Talk on St Francis 4 October 2020
If ever there was a saint for our times it must be St Francis of Assisi, whose day we keep today. He was born in Italy in 1181 and he is often misunderstood to be something to do with animals or bird-baths or maybe the prayer of St Francis which was written long after his birth (but I think he would like it!)
Born to a wealthy cloth merchant family, Francis could have easily settled down to a comfortable life. But he felt the call of God powerfully on his life. One occasion in particular was to give his whole life direction. As he mused on his calling and what it might mean he approached the ramshackle little church of San Damiano. Behind the altar was a large byzantine crucifix of Christ. As though driven by an inner force he fell to his knees and began to pray intensely “Lord Jesus what do you want me to do? My dreams plague me so, what kind of man do you want me to be?”
Francis lifted his head from the stone floor and looked searchingly into the eyes of the crucifix that seemed now to have such depth, like real eyes. Suddenly the whole face of the Christ seemed to move, and Francis was afraid. Then, as from a faraway place yet surely coming from the cross, a voice clear and resonant pierced his soul, “Francis,” it said, “rebuild my church. Rebuild my church.”
Francis was jubilant. He had some direction at last. He waited for more, but that was it. He searched the face but nothing more was to come. So, he waited for a long time and then thanked Jesus for this clear request. So easy to do. He would start rebuilding the church immediately.
It never occurred to Francis that Jesus was asking anything other than the actual repairing of this church that had fallen into ruin. So, he ran from the little church, and set about collecting stones to rebuild it. His whole mind and energy were now focused almost fanatically on this one project.
This single-minded obedience to the Gospel and the demands of Christ became a pattern for his whole remaining life.
He rejected the wealth of his family and vowed himself to what he called Lady Poverty. In the town square in front of the bishop and his totally rejected and embarrassed father he removed all his clothes. The bishop, to save face, gave him a brown cloak and this became his only possession.
He travelled always on foot around the area preaching a radical commitment to the gospel of Christ. It wasn’t long until other young men and women were attracted to his charismatic personality and the simplicity of his message of love.
Francis, having physically rebuilt the tiny church, stumbled on a much deeper meaning. It’s one thing to physically rebuild the church but might the church not also need rebuilding spiritually.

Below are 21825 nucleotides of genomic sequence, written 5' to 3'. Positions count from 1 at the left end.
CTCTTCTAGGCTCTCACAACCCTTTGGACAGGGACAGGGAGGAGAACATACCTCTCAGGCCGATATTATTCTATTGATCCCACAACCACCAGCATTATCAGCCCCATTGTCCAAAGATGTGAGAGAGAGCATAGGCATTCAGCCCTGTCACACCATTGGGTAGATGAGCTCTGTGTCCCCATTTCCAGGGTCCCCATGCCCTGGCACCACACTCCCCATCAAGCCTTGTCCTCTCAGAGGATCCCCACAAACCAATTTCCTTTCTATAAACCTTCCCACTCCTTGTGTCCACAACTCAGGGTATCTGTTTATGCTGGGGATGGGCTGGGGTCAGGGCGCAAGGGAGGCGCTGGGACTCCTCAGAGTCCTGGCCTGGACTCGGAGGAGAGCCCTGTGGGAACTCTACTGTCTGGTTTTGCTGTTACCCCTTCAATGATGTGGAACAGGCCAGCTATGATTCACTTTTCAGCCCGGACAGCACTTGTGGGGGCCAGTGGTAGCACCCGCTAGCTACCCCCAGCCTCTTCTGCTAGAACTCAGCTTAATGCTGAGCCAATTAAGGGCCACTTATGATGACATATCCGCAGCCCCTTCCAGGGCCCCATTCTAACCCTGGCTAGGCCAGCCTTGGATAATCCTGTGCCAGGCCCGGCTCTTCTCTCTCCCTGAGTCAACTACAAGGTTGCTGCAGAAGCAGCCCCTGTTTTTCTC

For us in this parish we know the truth of these words. When I came as vicar five years ago, it was very clear that the church needing rebuilding. Broken by the earthquakes, the church of St Peter’s needed rebuilding. The plans had been drawn up and agreed too, but we needed to raise two and a half million dollars. So like Francis we dedicated ourselves to the task of rebuilding the church. Hard though it is to raise two and a half million dollars and we now only have 400,000 dollars to go, it is much easier to physically rebuild a church than it is to spiritually rebuild the church.
It’s hard sometimes to even know how you go about building a congregation. Some churches do it through home groups but always prayer is at the heart. Getting people to commit to praying is a hard task in our world.
Francis prayed a lot. His prayers draw him to closeness with all of creation. He called the sun and moon his brother and sister and saw God’s work in all of nature. Our first hymn was written by St Francis. He was one of the first environmentalists.
The stories of Francis are always delightfully human. On one occasion there was a need to confront an angry wolf that had eaten a number livestock and killed several people in a nearby village. He told his brothers to go and confront the wolf, “It’s okay Francis,” they said, “you lead us and we will follow.”
He was also concerned to seek peace. The Christians and Muslims were at war, so he did what nobody else was prepared too or even thought of doing, he went and saw the sultan who was head of the Muslim army. The sultan was very impressed with him and he stayed for many months.
On another occasion he was praying in a cave near his home and felt such a oneness with the suffering of Christ on the cross that he himself took on the wounds of Christ, what we call the stigmata. Holes in his hands and feet and in his side appeared. He was very embarrassed by this and tried to keep it hidden but the brothers spotted it and asked him about it.
Today there are more Franciscans, that is people who have taken on the lifestyle of Francis, than at any other time in history. Our church, the Anglican church, has first order people, that is those who take on the vows of poverty, chastity and obedience, or as one brother explained it to me, no pay, no lay, no say. And we also have third order people who are living an ordinary life but who have a rule of life based on the lifestyle of Francis. In our parish we have a number of people who live this third order way.
In Francis we see the life and concerns of Christ lived out. A devotion to the care of the earth, a deep solidarity with and concern for the poor and suffering, a longing for peace, and above all a desire to rebuild the church.
What part of Francis’ life resonates for you? Do you have desire for peace in the world, are you concerned with the state of our planet earth? Do you have compassion like him for the suffering?
I believe that Jesus is speaking to us again from the cross, and his words are no different to this generation as to his. Rebuild my church, rebuild my church.